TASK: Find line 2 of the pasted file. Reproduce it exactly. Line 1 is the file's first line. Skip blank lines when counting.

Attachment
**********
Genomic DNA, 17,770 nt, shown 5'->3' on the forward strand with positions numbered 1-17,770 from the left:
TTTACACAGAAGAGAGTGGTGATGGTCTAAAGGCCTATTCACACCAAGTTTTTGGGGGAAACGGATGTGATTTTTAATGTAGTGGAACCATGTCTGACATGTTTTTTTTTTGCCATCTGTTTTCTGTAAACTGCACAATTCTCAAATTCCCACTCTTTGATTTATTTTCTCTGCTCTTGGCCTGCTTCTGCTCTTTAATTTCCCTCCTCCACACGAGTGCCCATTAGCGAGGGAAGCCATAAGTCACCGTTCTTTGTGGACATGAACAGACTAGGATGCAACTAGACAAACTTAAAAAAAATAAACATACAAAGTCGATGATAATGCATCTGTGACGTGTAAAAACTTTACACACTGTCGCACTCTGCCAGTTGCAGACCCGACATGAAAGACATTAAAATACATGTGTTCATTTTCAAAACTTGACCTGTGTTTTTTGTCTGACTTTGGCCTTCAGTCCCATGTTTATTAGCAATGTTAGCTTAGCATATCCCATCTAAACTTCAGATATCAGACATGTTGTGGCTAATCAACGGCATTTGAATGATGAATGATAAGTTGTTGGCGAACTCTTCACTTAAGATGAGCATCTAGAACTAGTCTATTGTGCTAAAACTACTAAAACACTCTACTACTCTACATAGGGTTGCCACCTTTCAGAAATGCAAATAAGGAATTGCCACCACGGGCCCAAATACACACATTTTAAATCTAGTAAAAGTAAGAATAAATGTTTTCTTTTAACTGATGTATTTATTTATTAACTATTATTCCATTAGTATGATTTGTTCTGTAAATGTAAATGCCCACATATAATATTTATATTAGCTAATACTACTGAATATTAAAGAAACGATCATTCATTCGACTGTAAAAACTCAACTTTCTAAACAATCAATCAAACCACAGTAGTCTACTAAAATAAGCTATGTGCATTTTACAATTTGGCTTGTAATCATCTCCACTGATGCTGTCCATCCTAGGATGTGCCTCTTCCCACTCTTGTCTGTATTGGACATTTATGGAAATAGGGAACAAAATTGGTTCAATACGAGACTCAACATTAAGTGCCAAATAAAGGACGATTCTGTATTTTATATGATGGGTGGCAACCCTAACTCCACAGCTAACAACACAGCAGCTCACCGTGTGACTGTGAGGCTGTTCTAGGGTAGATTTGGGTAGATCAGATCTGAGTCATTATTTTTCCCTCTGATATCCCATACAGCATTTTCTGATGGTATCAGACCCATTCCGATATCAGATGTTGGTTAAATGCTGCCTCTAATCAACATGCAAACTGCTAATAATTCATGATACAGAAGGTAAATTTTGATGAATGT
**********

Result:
TTTACACAGAAGAGAGTGGTGATGGTCTAAAGGCCTATTCACACCAAGTTTTTGGGGGAAACGGATGTGATTTTTAATGTAGTGGAACCATGTCTGACATGTTTTTTTTTTGCCATCTGTTTTCTGTAAACTGCACAATTCTCAAATTCCCACTCTTTGATTTATTTTCTCTGCTCTTGGCCTGCTTCTGCTCTTTAATTTCCCTCCTCCACACGAGTGCCCATTAGCGAGGGAAGCCATAAGTCACCGTTCTTTGTGGACATGAACAGACTAGGATGCAACTAGACAAACTTAAAAAAAATAAACATACAAAGTCGATGATAATGCATCTGTGACGTGTAAAAACTTTACACACTGTCGCACTCTGCCAGTTGCAGACCCGACATGAAAGACATTAAAATACATGTGTTCATTTTCAAAACTTGACCTGTGTTTTTTGTCTGACTTTGGCCTTCAGTCCCATGTTTATTAGCAATGTTAGCTTAGCATATCCCATCTAAACTTCAGATATCAGACATGTTGTGGCTAATCAACGGCATTTGAATGATGAATGATAAGTTGTTGGCGAACTCTTCACTTAAGATGAGCATCTAGAACTAGTCTATTGTGCTAAAACTACTAAAACACTCTACTACTCTACATAGGGTTGCCACCTTTCAGAAATGCAAATAAGGAATTGCCACCACGGGCCCAAATACACACATTTTAAATCTAGTAAAAGTAAGAATAAATGTTTTCTTTTAACTGATGTATTTATTTATTAACTATTATTCCATTAGTATGATTTGTTCTGTAAATGTAAATGCCCACATATAATATTTATATTAGCTAATACTACTGAATATTAAAGAAACGATCATTCATTCGACTGTAAAAACTCAACTTTCTAAACAATCAATCAAACCACAGTAGTCTACTAAAATAAGCTATGTGCATTTTACAATTTGGCTTGTAATCATCTCCACTGATGCTGTCCATCCTAGGATGTGCCTCTTCCCACTCTTGTCTGTATTGGACATTTATGGAAATAGGGAACAAAATTGGTTCAATACGAGACTCAACATTAAGTGCCAAATAAAGGACGATTCTGTATTTTATATGATGGGTGGCAACCCTAACTCCACAGCTAACAACACAGCAGCTCACCGTGTGACTGTGAGGCTGTTCTAGGGTAGATTTGGGTAGATCAGATCTGAGTCATTATTTTTCCCTCTGATATCCCATACAGCATTTTCTGATGGTATCAGACCCATTCCGATATCAGATGTTGGTTAAATGCTGCCTCTAATCAACATGCAAACTGCTAATAATTCATGATACAGAAGGTAAATTTTGATGAATGT